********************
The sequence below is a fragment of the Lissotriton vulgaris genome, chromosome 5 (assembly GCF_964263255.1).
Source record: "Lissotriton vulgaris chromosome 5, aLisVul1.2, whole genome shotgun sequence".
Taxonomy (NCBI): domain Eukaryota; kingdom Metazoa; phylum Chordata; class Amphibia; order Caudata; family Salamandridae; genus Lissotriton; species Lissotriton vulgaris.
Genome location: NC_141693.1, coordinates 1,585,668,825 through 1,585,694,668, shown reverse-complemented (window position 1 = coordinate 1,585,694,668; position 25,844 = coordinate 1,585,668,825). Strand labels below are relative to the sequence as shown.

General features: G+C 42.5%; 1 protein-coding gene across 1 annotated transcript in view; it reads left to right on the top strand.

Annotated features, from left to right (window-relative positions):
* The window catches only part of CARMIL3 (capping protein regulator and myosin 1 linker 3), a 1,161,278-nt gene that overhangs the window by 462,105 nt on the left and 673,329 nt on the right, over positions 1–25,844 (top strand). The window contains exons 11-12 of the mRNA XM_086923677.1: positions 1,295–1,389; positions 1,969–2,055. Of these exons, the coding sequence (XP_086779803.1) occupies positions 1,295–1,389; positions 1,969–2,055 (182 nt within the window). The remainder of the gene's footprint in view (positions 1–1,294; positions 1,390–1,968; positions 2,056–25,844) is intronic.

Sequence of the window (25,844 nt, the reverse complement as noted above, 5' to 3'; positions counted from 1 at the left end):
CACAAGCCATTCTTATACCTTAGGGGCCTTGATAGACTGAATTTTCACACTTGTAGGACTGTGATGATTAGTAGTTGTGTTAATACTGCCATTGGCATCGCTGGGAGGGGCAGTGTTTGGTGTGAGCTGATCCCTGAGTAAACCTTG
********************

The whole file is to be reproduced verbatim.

The sequence below is a fragment of the Lissotriton vulgaris genome, chromosome 5 (assembly GCF_964263255.1).
Source record: "Lissotriton vulgaris chromosome 5, aLisVul1.2, whole genome shotgun sequence".
Taxonomy (NCBI): domain Eukaryota; kingdom Metazoa; phylum Chordata; class Amphibia; order Caudata; family Salamandridae; genus Lissotriton; species Lissotriton vulgaris.
Genome location: NC_141693.1, coordinates 1,585,668,825 through 1,585,694,668, shown reverse-complemented (window position 1 = coordinate 1,585,694,668; position 25,844 = coordinate 1,585,668,825). Strand labels below are relative to the sequence as shown.

General features: G+C 42.5%; 1 protein-coding gene across 1 annotated transcript in view; it reads left to right on the top strand.

Annotated features, from left to right (window-relative positions):
* The window catches only part of CARMIL3 (capping protein regulator and myosin 1 linker 3), a 1,161,278-nt gene that overhangs the window by 462,105 nt on the left and 673,329 nt on the right, over positions 1–25,844 (top strand). The window contains exons 11-12 of the mRNA XM_086923677.1: positions 1,295–1,389; positions 1,969–2,055. Of these exons, the coding sequence (XP_086779803.1) occupies positions 1,295–1,389; positions 1,969–2,055 (182 nt within the window). The remainder of the gene's footprint in view (positions 1–1,294; positions 1,390–1,968; positions 2,056–25,844) is intronic.

Sequence of the window (25,844 nt, the reverse complement as noted above, 5' to 3'; positions counted from 1 at the left end):
CACAAGCCATTCTTATACCTTAGGGGCCTTGATAGACTGAATTTTCACACTTGTAGGACTGTGATGATTAGTAGTTGTGTTAATACTGCCATTGGCATCGCTGGGAGGGGCAGTGTTTGGTGTGAGCTGATCCCTGAGTAAACCTTG